Use this URL to cite or link to this record in EThOS: http://ethos.bl.uk/OrderDetails.do?uin=uk.bl.ethos.666291
Title: 'Feeling like me again' : reconstructing women's self-image through breast reconstruction
Author: McKean, L.
Awarding Body: University of Edinburgh
Current Institution: University of Edinburgh
Date of Award: 2008
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Abstract:
An examination of the relevant literature revealed a lack of theoretical conceptualisations of breast reconstruction’s role regarding women’s self-image. The present study aimed to explore this topic further and develop appropriate theory. A Grounded Theory methodology was employed to retrospectively explore the experiences of women who had undergone breast reconstruction, focusing upon the concept of self-image. Ten participants took part in the current study, recruited from breast cancer support groups. Data was collected by means of semi-structured interviews and analysed via the NVivo 8 computer package. The views of three breast cancer care staff were also canvassed via focus group in order to verify the findings and emerging theory. The current investigation generated a core category entitled ‘Feeling like me again’. This category emerged as a reflection of the participants’ belief that breast reconstruction surgery has helped them to restore a sense of normality in their lives and in how they see themselves. The core category comprised two principal categories, namely ‘Normal Appearance’ and ‘Normal Life’, and their subordinate themes. A further two main categories were generated, entitled ‘Moving On’ and ‘Image of Sick Person’. The categories were formulated into a Model of Breast Cancer, Breast Reconstruction and Self-Image. Implications of this model in relation to existing theory and clinical practice were considered. This study has highlighted that breast reconstruction’s role in relation to women’s self-image is subtle and wide-ranging.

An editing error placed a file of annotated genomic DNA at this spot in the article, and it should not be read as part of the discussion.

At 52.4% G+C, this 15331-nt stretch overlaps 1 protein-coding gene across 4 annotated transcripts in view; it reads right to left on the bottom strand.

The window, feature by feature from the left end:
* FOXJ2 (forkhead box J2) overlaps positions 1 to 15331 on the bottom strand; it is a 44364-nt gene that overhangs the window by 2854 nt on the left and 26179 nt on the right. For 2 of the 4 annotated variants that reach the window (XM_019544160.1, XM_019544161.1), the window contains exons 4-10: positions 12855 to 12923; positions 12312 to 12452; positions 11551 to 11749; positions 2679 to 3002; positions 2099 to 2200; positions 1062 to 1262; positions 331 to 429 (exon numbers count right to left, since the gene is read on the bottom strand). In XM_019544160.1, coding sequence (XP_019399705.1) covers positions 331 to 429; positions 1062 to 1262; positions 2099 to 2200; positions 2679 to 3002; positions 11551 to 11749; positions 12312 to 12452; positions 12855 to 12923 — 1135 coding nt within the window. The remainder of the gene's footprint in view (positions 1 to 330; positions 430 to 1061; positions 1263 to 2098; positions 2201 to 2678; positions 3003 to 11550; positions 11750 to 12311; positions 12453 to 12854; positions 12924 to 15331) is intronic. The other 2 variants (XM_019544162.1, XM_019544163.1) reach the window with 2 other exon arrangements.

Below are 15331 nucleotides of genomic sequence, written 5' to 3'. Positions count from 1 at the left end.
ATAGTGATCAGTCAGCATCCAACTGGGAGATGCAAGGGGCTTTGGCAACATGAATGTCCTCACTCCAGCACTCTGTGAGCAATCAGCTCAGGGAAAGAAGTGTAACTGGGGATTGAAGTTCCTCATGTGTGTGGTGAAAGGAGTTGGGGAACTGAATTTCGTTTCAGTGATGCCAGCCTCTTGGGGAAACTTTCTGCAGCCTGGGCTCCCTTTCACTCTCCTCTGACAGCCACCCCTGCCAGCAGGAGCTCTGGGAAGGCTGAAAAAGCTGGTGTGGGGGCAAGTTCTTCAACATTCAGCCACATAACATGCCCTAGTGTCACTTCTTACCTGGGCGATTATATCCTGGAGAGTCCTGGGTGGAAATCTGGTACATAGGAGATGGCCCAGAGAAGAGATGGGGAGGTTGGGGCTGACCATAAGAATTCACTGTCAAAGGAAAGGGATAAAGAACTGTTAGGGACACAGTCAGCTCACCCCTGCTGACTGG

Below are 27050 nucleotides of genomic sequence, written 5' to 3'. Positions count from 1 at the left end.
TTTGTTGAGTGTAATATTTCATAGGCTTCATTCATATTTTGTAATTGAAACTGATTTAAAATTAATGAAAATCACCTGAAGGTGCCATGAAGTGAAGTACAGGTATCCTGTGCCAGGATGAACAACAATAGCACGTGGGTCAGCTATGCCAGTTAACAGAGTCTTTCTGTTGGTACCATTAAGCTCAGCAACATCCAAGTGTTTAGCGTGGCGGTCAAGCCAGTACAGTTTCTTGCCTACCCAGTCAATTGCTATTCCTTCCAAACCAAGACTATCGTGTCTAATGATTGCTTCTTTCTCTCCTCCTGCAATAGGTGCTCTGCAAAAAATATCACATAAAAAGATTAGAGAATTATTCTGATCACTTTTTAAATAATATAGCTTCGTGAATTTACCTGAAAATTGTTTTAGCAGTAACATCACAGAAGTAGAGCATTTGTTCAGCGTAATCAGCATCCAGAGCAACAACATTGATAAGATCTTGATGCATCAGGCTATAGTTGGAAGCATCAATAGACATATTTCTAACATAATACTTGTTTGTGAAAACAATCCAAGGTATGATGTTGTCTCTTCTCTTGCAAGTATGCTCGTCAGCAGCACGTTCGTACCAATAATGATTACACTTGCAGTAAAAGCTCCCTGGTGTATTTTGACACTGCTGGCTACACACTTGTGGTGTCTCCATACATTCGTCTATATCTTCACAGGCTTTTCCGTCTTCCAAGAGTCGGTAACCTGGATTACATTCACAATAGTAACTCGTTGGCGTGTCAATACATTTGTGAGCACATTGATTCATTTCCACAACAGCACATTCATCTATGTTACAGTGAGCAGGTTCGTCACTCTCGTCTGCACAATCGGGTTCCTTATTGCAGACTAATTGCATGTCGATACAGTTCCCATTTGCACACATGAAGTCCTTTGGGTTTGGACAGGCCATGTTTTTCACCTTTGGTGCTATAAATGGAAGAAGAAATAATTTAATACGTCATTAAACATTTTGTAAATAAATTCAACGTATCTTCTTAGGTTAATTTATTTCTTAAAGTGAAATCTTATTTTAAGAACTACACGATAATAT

Supervisor: Not available Sponsor: Not available
Qualification Name: Thesis (D.Clin.Psychol.) Qualification Level: Doctoral
EThOS ID: uk.bl.ethos.666291  DOI: Not available
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